Rehab Associated with Reduced Risk of Death in Women with CAD
Contact: Beth Casteel, email@example.com, 240-328-4549
SAN FRANCISCO (March 7, 2013) — Women with coronary artery disease who completed a 12-week cardiac rehabilitation program were two-thirds less likely to die compared to those who were not referred to the program. In addition, the mortality benefit derived from this evidence-based program appears to be much more striking in women than men with the same condition, yet referrals and attendance among women fall short, according to research being presented at the American College of Cardiology's 62nd Annual Scientific Session.
"Cardiac rehabilitation can be a lifesaver, especially for women with coronary artery disease, but many aren't being referred, and even when they are, they are less likely to attend," said Jillian Colbert, MD, cardiology fellow in training at the University of Calgary, and the study's lead investigator, who said the results validate the results of earlier smaller studies. "With such a substantial mortality benefit, we are hoping these findings will prompt health care providers to refer women more and that more women will ask about these programs."
In this study, only one in three women was referred to cardiac rehab. Of those, only half actually attended. Compared to men, women had lower rates of referral (31.1 vs. 42.2 percent of men; p<0.0001) and attendance (50.1 vs. 60.4 percent; p<0.0001). They were also older (mean age 67.3 vs. 62.7), and had a higher prevalence of heart failure and diabetes.
Interestingly, women who are referred to a program but elect not to attend also seem to have better outcomes than those who were never referred. Dr. Colbert speculates that getting a referral in the first place may be associated with a referral bias in that these women are generally healthier than those not referred.
Cardiac rehab programs — long recommended by the American College of Cardiology and other groups — are now offered in most hospitals and medical centers in the U.S. and elsewhere. These structured 12-week programs are tailored to individual patients and are designed to help lower the risk of future heart problems. Cardiac rehab includes a mix of supervised exercise, nutrition counseling, stress management, smoking cessation assistance and education about the disease process, including how heart patients can take control of their own health and improve their outcomes.
So, why are so many women not going? There are many theories, but Dr. Colbert and her colleagues suspect it's because women juggle multiple family obligations and tend to put themselves, and their own health, last. Previous studies have also pointed to transportation issues, the need for insurance preapprovals and delays in scheduling the first appointment as common hurdles.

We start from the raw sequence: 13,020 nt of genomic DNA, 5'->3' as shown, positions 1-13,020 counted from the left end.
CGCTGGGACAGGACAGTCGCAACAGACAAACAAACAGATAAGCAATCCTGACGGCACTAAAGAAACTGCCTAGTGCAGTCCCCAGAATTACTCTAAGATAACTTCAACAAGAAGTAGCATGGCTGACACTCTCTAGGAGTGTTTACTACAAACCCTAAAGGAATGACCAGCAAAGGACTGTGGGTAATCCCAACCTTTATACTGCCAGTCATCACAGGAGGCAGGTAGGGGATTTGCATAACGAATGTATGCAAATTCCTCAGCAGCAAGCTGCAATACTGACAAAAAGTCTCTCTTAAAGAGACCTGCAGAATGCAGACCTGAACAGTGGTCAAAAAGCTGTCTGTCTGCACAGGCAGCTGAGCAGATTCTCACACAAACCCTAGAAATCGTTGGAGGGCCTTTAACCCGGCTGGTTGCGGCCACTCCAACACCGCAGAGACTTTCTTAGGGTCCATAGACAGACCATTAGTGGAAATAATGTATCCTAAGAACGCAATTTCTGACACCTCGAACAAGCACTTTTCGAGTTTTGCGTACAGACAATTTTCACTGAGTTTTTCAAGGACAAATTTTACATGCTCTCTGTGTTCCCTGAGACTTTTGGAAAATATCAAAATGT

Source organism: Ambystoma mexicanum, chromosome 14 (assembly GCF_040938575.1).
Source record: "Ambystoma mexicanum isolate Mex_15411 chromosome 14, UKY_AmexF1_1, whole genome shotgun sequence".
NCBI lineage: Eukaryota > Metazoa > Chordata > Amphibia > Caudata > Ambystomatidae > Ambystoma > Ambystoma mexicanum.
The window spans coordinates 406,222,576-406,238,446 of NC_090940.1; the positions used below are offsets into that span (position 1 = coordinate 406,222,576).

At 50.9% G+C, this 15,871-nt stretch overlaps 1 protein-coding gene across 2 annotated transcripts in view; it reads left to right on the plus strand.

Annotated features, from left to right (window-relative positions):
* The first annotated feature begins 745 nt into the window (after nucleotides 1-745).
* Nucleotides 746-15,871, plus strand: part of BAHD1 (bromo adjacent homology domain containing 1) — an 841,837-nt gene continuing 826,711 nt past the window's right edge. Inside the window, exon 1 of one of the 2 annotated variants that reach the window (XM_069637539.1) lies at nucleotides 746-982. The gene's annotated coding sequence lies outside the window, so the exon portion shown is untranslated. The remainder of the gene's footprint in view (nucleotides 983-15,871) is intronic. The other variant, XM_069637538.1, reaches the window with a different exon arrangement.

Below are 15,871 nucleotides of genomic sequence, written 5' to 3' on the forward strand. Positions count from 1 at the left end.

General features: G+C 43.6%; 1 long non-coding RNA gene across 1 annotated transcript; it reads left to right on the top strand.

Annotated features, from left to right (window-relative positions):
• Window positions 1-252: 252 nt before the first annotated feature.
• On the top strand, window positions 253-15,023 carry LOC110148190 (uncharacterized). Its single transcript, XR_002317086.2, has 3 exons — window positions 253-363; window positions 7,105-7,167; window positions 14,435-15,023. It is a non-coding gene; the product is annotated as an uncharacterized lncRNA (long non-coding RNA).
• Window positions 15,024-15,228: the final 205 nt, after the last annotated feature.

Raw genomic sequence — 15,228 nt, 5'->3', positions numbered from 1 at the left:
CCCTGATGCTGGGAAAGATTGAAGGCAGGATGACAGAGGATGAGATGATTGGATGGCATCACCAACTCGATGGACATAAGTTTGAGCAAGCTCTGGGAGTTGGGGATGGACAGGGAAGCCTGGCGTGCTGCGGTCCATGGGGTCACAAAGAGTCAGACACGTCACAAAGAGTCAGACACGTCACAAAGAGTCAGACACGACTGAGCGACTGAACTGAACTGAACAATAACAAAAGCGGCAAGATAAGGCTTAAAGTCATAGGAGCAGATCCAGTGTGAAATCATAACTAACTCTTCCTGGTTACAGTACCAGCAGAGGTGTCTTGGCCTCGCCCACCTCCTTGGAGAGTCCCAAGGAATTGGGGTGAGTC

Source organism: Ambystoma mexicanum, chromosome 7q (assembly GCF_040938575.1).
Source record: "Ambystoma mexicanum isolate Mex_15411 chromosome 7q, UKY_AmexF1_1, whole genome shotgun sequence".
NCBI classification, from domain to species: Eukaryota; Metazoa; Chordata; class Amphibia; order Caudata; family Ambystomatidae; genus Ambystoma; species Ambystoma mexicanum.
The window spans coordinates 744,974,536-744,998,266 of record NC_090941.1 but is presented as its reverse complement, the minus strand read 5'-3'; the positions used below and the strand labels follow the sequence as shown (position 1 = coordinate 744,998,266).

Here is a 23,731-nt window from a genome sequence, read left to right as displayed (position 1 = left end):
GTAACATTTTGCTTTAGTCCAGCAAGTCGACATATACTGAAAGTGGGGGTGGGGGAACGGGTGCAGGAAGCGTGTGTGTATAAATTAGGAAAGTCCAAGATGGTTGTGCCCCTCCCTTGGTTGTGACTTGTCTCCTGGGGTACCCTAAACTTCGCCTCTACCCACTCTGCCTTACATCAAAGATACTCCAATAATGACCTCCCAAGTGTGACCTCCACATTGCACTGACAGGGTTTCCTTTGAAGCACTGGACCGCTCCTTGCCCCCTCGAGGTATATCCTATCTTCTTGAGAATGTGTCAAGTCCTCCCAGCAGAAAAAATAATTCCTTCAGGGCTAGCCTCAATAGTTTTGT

A total of 25,958 people were included in this study and were part of the database for the Alberta Provincial Project for Outcomes Assessment in Coronary Heart Disease, known as APPROACH. Of these, 6,374 or 24.6 percent were women. All had evidence of narrowing in one of the three arteries supplying the heart muscle with blood and oxygen. Researchers said this is the largest study to examine gender differences in the cardiac rehab referral rates and attendance patterns among adults with coronary artery disease, and they had access to up to 15 years of mortality data. Although this is not a multicenter study, baseline patient characteristics are similar to those typically seen in large U.S. studies, Dr. Colbert said.
"Cardiac rehabilitation is a proven method to decrease mortality in women with known coronary artery disease, and it works because it is multifaceted," she said. "It also helps women take an active role in their heart health and to better understand the steps they must take to reduce their personal risk and prevent problems."
More research is needed to better understand why cardiac rehab programs have such clear benefits in women, as well as measures to promote referral and attendance, which could benefit the one in three American women who will eventually develop coronary artery disease.
This study was self-funded through the Cardiac Wellness Institute of Calgary and APPROACH.
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The American College of Cardiology is a nonprofit medical society comprised of 43,000 physicians, surgeons, nurses, physician assistants, pharmacists and practice managers. The College is dedicated to transforming cardiovascular care, improving heart health and advancing quality improvement, patient-centered care, payment innovation and professionalism. The ACC also leads the formation of important cardiovascular health policy, standards and guidelines. It bestows credentials upon cardiovascular specialists, provides professional education, supports and disseminates cardiovascular research, and operates national registries to measure and promote quality care. For more information, visit cardiosource.org.